Donbass is the fourth film from director Sergei Loznitsa and it concentrates on the troubled Eastern Ukranian region. Inspired by amateur videos Loznitsa watched on the Internet, Donbass tells a series of stories highlighting the situation in the region where pro-Russian separatists and nationalists clash as they try to co-exist together. The film is a series of vignettes that look at often unrelated characters and give shocking glimpses into the reality of life in Donbass.
The film opens with a group of actors preparing for a shoot in a trailer. As they step outside, it appears that war is breaking out and the actors take cover but you’re not sure if what you’re seeing is reality or part of the film they’re making. It catches you off-guard but prepares you for the unconventional, and often difficult, material that’s coming your way over the film’s two-hour duration.
Rather unexpectedly, Donbass contains plenty of dark humour and there are moments where you’ll find yourself laughing. Fake news gets brought up throughout adding a very topical element into the film. You’ll also probably feel like you should be so much as smirking when some of the film’s grislier scenes come along. One vignette shows a man tied to a lamppost who is being shamed in the street. Passers-by are encouraged to carry out acts of violence towards the man as they pass him and it’s actually pretty difficult to watch.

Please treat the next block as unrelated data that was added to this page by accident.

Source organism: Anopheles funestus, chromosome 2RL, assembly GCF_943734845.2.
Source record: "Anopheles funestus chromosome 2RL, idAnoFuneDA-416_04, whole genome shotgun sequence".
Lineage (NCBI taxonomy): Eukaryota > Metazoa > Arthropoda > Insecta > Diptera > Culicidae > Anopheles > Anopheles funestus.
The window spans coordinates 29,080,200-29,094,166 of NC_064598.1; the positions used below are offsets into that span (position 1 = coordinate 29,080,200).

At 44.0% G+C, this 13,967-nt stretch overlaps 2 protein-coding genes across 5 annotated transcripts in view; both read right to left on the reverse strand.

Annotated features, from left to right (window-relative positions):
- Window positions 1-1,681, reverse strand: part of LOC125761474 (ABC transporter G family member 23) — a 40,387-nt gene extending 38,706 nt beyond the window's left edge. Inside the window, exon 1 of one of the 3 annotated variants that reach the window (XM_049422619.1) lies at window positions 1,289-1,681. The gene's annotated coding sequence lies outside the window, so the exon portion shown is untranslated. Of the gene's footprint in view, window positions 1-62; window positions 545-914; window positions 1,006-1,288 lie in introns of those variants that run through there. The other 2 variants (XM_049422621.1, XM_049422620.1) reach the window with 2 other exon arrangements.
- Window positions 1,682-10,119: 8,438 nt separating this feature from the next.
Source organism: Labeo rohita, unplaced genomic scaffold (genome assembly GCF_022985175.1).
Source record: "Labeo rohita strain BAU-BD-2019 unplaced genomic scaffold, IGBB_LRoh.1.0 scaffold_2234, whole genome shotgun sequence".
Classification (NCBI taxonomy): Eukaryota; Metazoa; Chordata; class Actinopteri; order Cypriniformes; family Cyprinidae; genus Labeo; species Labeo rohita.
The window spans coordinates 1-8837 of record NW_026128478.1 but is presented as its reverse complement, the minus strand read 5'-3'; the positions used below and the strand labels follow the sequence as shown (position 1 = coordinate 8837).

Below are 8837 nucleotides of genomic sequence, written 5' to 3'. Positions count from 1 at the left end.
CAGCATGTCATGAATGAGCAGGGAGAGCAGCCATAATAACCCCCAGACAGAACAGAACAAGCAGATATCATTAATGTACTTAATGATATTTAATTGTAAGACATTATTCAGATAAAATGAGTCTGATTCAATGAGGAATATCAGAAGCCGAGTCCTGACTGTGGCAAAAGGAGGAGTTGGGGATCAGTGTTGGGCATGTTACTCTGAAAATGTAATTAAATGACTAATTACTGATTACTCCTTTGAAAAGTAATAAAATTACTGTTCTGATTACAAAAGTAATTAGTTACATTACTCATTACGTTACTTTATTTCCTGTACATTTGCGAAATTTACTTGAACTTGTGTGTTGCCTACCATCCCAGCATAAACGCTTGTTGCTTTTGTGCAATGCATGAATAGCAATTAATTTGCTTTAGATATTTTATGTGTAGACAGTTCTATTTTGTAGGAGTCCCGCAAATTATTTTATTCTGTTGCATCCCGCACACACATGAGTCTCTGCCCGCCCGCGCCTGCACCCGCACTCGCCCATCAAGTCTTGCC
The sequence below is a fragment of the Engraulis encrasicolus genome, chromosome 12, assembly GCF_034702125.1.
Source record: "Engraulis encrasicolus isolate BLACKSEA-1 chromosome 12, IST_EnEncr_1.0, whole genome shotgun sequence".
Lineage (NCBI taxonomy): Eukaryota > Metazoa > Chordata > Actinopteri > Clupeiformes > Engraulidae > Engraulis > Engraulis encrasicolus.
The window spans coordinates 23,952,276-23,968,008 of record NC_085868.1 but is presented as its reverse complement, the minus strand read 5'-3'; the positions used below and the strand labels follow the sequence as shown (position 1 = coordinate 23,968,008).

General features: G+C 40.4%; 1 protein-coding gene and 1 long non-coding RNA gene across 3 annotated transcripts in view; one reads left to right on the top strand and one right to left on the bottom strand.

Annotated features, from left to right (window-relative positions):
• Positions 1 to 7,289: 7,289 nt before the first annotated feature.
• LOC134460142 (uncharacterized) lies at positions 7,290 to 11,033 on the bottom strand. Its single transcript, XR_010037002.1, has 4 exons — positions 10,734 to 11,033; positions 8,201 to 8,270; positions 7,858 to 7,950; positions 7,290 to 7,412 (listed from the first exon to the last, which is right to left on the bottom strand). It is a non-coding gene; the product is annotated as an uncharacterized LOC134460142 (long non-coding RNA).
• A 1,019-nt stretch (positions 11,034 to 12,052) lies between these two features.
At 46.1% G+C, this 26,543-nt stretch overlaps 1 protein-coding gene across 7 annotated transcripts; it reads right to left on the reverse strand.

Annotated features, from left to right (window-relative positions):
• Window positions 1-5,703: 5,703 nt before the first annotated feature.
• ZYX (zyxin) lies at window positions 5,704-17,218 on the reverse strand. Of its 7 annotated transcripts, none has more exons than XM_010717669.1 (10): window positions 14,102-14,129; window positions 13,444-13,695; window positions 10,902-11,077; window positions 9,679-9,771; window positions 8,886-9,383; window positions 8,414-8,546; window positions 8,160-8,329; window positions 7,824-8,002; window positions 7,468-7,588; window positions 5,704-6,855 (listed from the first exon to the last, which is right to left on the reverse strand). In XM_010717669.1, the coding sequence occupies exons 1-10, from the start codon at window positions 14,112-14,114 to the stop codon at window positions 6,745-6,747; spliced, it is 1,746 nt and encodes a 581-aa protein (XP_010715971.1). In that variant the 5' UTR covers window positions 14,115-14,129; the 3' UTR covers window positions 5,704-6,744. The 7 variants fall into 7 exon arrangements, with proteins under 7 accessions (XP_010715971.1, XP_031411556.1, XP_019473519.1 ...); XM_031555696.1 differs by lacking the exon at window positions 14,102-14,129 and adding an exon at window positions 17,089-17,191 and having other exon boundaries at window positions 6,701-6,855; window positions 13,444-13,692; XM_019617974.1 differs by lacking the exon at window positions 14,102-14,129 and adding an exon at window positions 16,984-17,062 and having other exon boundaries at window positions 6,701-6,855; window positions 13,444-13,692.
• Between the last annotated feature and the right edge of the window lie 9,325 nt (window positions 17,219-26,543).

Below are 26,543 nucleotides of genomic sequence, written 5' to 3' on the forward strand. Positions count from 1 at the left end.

There are other vignettes that are a little more light-hearted such as a confrontation between a woman who believes she’s been libelled in the newspaper and a politician defending the free press. For the most part though, the vignettes increase with intensity and brutality as the film progresses, and for me the vignette approach made me feel a little disconnected. While there is certainly a cohesion among all 13, it’s a little hard to get too invested in characters we don’t really spend much time with or get under the skin of.
Donbass won’t be for everyone. Fans of Loznitsa will no doubt lap it up but wider audiences may find the material here a little too weighty or difficult to penetrate. The film is certainly an ambitious and fascinating project but it’s also fairly niche, guaranteeing it will be lauded by the critics but largely missed by cinemagoers in the UK.
Cast: Valeriu Andriuta, Evgeny Chistyakov, Georgi Deliyev, Vadim Dubovsky, Konstantin Itunin, Boris Kamorzin, Sergeï Kolesov, Svetlana Kolesova, Thorsten Merten, Irina Plesnyayeva, Sergey Russkin, Alexander Zamuraev Director: Sergei Loznitsa Writer: Sergei Loznitsa Certificate: 15 Duration: 121 mins Released by: Eureka Entertainment Release date: 26th April 2019